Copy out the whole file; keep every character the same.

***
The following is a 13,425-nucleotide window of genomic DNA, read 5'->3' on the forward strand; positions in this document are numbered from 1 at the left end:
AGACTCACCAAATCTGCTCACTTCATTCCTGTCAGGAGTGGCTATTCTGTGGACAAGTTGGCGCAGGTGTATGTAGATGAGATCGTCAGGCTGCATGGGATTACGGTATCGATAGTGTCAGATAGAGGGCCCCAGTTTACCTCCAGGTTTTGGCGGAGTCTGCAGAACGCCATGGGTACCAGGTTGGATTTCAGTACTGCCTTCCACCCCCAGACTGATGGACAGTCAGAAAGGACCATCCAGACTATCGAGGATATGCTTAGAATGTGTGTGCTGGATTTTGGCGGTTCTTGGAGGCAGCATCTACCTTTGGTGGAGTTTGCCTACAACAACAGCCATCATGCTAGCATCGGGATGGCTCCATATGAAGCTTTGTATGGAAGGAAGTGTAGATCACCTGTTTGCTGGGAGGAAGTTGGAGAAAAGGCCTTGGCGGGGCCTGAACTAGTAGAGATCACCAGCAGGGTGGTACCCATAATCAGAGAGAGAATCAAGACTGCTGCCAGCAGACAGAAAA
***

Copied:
The following is a 13,425-nucleotide window of genomic DNA, read 5'->3' on the forward strand; positions in this document are numbered from 1 at the left end:
AGACTCACCAAATCTGCTCACTTCATTCCTGTCAGGAGTGGCTATTCTGTGGACAAGTTGGCGCAGGTGTATGTAGATGAGATCGTCAGGCTGCATGGGATTACGGTATCGATAGTGTCAGATAGAGGGCCCCAGTTTACCTCCAGGTTTTGGCGGAGTCTGCAGAACGCCATGGGTACCAGGTTGGATTTCAGTACTGCCTTCCACCCCCAGACTGATGGACAGTCAGAAAGGACCATCCAGACTATCGAGGATATGCTTAGAATGTGTGTGCTGGATTTTGGCGGTTCTTGGAGGCAGCATCTACCTTTGGTGGAGTTTGCCTACAACAACAGCCATCATGCTAGCATCGGGATGGCTCCATATGAAGCTTTGTATGGAAGGAAGTGTAGATCACCTGTTTGCTGGGAGGAAGTTGGAGAAAAGGCCTTGGCGGGGCCTGAACTAGTAGAGATCACCAGCAGGGTGGTACCCATAATCAGAGAGAGAATCAAGACTGCTGCCAGCAGACAGAAAA